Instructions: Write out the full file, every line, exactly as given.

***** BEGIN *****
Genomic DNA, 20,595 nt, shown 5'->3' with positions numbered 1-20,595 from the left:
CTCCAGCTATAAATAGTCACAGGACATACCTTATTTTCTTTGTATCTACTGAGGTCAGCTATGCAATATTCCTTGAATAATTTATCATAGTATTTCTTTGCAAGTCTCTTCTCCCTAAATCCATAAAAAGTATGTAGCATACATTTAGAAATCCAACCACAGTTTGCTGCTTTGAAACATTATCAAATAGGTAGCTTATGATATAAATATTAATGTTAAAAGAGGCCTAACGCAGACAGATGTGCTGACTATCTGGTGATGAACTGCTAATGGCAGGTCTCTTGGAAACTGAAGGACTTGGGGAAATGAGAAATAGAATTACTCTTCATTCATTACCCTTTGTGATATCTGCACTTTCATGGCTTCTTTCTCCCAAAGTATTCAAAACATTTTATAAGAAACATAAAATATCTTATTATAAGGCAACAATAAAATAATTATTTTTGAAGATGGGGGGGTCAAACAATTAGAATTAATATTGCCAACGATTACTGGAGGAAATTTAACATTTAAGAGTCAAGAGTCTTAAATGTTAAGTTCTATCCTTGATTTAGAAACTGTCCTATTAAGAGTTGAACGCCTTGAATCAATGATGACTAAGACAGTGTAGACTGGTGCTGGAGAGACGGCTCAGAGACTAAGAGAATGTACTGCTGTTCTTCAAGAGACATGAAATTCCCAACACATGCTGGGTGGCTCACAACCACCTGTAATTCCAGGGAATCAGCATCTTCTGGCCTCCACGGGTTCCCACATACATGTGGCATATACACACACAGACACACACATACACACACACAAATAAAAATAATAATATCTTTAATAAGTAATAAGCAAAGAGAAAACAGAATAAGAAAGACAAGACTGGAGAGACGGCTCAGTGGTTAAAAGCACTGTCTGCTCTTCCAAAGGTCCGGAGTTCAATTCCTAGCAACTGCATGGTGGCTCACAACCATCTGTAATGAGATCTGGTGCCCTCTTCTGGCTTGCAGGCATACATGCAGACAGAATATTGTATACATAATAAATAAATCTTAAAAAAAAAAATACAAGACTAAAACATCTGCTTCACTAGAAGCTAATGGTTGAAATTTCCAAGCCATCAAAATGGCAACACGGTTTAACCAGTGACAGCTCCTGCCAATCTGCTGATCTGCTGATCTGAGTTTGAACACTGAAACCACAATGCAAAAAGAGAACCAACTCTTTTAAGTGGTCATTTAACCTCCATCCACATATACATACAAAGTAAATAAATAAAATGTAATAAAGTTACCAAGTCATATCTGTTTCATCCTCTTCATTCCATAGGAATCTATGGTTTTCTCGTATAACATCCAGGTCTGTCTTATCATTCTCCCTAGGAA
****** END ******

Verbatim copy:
Genomic DNA, 20,595 nt, shown 5'->3' with positions numbered 1-20,595 from the left:
CTCCAGCTATAAATAGTCACAGGACATACCTTATTTTCTTTGTATCTACTGAGGTCAGCTATGCAATATTCCTTGAATAATTTATCATAGTATTTCTTTGCAAGTCTCTTCTCCCTAAATCCATAAAAAGTATGTAGCATACATTTAGAAATCCAACCACAGTTTGCTGCTTTGAAACATTATCAAATAGGTAGCTTATGATATAAATATTAATGTTAAAAGAGGCCTAACGCAGACAGATGTGCTGACTATCTGGTGATGAACTGCTAATGGCAGGTCTCTTGGAAACTGAAGGACTTGGGGAAATGAGAAATAGAATTACTCTTCATTCATTACCCTTTGTGATATCTGCACTTTCATGGCTTCTTTCTCCCAAAGTATTCAAAACATTTTATAAGAAACATAAAATATCTTATTATAAGGCAACAATAAAATAATTATTTTTGAAGATGGGGGGGTCAAACAATTAGAATTAATATTGCCAACGATTACTGGAGGAAATTTAACATTTAAGAGTCAAGAGTCTTAAATGTTAAGTTCTATCCTTGATTTAGAAACTGTCCTATTAAGAGTTGAACGCCTTGAATCAATGATGACTAAGACAGTGTAGACTGGTGCTGGAGAGACGGCTCAGAGACTAAGAGAATGTACTGCTGTTCTTCAAGAGACATGAAATTCCCAACACATGCTGGGTGGCTCACAACCACCTGTAATTCCAGGGAATCAGCATCTTCTGGCCTCCACGGGTTCCCACATACATGTGGCATATACACACACAGACACACACATACACACACACAAATAAAAATAATAATATCTTTAATAAGTAATAAGCAAAGAGAAAACAGAATAAGAAAGACAAGACTGGAGAGACGGCTCAGTGGTTAAAAGCACTGTCTGCTCTTCCAAAGGTCCGGAGTTCAATTCCTAGCAACTGCATGGTGGCTCACAACCATCTGTAATGAGATCTGGTGCCCTCTTCTGGCTTGCAGGCATACATGCAGACAGAATATTGTATACATAATAAATAAATCTTAAAAAAAAAAATACAAGACTAAAACATCTGCTTCACTAGAAGCTAATGGTTGAAATTTCCAAGCCATCAAAATGGCAACACGGTTTAACCAGTGACAGCTCCTGCCAATCTGCTGATCTGCTGATCTGAGTTTGAACACTGAAACCACAATGCAAAAAGAGAACCAACTCTTTTAAGTGGTCATTTAACCTCCATCCACATATACATACAAAGTAAATAAATAAAATGTAATAAAGTTACCAAGTCATATCTGTTTCATCCTCTTCATTCCATAGGAATCTATGGTTTTCTCGTATAACATCCAGGTCTGTCTTATCATTCTCCCTAGGAA